After a lengthy eight-year battle, Michael Jordan celebrated another partial victory against Chinese sportswear brand Qiaodan Sports.
‘Qiaodan’ transliterates to ‘Jordan’ – the name Michael Jordan is commonly known by in China.
At the end of March, the Supreme People’s Court ruled in favor of the six-time NBA champion, acknowledging that the Chinese company illegally used Jordan’s trademarked name. However, prosecutors ruled that the Qiaodan’s logo did not violate Jordan’s portraiture rights as it does not include distinguishable facial features. The Fujian-based company’s logo also bears resemblances to Air Jordan’s iconic Jumpman logo.
Qiaodan was founded in 2000, and has “registered various styles of trademarks related to Jordan, including those in Chinese characters and pinyin and a logo of a silhouetted basketball player.” Chinese law follows a first-to-file system, meaning international trademarks are not recognized if they are not registered on the Chinese mainland. Jordan has filed 80 lawsuits against Qiaodan Sports since 2012 adding he is “deeply disappointed to see a company build a business off [his] Chinese name without [his] permission, use the number 23 and even attempt to use the names of [his] children.” In 2016, the Supreme People’s Court ruled that Jordan owned the legal rights to his name in Chinese characters, but not the pinyin version.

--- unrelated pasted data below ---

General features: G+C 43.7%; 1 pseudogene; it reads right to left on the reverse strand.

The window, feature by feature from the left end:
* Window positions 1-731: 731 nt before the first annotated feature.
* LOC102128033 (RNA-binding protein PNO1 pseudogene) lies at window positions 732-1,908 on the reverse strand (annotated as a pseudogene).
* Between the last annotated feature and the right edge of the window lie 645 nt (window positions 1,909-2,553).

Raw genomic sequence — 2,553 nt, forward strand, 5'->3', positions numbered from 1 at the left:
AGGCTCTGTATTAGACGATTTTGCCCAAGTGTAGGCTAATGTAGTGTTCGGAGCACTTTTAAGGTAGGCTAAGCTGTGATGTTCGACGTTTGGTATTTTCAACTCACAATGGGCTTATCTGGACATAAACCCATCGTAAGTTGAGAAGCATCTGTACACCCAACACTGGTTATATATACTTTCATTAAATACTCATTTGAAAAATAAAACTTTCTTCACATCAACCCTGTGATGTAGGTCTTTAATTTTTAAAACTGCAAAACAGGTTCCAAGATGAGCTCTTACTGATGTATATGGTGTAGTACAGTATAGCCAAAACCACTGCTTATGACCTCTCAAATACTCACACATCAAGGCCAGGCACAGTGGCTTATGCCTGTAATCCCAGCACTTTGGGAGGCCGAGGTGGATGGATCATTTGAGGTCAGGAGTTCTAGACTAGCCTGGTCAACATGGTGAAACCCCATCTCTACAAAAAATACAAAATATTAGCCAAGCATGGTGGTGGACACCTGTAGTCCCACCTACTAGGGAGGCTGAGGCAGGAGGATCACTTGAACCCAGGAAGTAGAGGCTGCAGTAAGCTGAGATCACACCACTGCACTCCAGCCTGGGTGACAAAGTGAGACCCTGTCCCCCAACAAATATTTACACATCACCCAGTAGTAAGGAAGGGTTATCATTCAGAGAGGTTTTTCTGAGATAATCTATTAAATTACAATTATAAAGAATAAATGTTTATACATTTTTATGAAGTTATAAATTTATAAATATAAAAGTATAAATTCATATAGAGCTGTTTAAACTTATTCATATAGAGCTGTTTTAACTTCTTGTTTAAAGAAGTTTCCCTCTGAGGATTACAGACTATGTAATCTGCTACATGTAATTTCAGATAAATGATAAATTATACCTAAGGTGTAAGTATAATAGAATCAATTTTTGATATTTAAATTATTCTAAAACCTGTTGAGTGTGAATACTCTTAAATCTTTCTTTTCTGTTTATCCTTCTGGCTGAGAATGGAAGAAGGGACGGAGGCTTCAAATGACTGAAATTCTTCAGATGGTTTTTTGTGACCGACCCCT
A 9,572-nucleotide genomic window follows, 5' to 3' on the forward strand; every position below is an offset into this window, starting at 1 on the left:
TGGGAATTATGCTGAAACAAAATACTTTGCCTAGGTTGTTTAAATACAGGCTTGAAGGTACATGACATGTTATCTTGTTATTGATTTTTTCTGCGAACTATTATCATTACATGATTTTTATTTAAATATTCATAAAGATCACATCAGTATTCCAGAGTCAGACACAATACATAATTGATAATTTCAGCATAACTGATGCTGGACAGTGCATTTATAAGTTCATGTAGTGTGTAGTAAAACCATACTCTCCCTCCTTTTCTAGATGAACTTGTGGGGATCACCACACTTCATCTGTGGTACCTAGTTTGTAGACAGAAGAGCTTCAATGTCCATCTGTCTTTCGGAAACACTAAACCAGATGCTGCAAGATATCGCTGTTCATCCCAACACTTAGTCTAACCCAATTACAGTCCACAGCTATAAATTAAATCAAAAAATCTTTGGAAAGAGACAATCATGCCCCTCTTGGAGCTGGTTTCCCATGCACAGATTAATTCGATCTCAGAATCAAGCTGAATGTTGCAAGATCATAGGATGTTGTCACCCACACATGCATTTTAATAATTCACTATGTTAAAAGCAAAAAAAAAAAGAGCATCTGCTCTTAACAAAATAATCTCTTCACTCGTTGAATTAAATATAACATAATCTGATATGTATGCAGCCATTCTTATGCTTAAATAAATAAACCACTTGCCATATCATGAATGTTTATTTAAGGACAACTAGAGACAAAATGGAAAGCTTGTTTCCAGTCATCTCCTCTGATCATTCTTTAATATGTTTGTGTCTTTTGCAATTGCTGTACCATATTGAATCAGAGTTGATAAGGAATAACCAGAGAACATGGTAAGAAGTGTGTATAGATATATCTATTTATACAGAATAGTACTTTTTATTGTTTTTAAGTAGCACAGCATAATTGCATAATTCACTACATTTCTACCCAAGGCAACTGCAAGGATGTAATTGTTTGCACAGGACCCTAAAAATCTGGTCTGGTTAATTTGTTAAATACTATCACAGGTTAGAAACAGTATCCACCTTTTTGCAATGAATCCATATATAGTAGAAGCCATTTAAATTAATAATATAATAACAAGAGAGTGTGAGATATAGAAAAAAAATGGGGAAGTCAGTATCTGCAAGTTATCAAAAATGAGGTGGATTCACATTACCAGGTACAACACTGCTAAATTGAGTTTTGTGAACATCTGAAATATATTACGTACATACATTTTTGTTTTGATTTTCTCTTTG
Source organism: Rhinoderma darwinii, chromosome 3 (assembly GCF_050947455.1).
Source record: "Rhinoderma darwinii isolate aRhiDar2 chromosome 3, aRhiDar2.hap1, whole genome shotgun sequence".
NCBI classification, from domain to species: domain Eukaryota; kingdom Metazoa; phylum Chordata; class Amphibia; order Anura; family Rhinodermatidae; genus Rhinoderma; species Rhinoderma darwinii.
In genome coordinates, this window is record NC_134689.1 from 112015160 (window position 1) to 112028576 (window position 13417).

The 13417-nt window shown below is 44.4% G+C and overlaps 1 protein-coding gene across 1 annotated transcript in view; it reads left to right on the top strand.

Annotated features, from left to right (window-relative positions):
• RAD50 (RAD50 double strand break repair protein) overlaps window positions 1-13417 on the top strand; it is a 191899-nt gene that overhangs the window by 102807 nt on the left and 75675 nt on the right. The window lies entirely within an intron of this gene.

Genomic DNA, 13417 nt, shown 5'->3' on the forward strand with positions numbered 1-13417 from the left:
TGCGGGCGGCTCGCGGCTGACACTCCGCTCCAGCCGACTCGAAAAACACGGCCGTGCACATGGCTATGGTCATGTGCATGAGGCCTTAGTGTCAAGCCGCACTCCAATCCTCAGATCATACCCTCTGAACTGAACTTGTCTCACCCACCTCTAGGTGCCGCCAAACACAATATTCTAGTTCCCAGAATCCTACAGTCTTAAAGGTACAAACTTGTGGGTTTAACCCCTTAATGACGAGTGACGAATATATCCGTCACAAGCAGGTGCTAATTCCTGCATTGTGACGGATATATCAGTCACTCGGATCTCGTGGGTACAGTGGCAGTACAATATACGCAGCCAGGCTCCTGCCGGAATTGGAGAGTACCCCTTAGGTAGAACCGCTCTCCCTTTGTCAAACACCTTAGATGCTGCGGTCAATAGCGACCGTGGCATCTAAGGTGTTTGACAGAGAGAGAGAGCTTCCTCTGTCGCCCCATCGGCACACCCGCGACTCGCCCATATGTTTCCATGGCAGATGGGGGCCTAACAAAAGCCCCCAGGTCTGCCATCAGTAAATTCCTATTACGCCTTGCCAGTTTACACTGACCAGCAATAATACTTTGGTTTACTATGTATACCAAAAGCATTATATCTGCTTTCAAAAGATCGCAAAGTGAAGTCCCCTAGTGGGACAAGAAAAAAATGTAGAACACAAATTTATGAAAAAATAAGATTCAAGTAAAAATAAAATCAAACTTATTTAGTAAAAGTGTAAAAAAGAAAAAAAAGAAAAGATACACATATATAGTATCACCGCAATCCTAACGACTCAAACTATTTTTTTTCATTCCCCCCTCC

On Weibo, Qiaodan Sports assured that business would not be affected as only four of their 74 trademarks have been revoked, while the others remain disputed. Commenters weighed in calling the company’s actions “shameless” and “embarrassing.”
[Cover image via @乔丹体育官方微博/Weibo]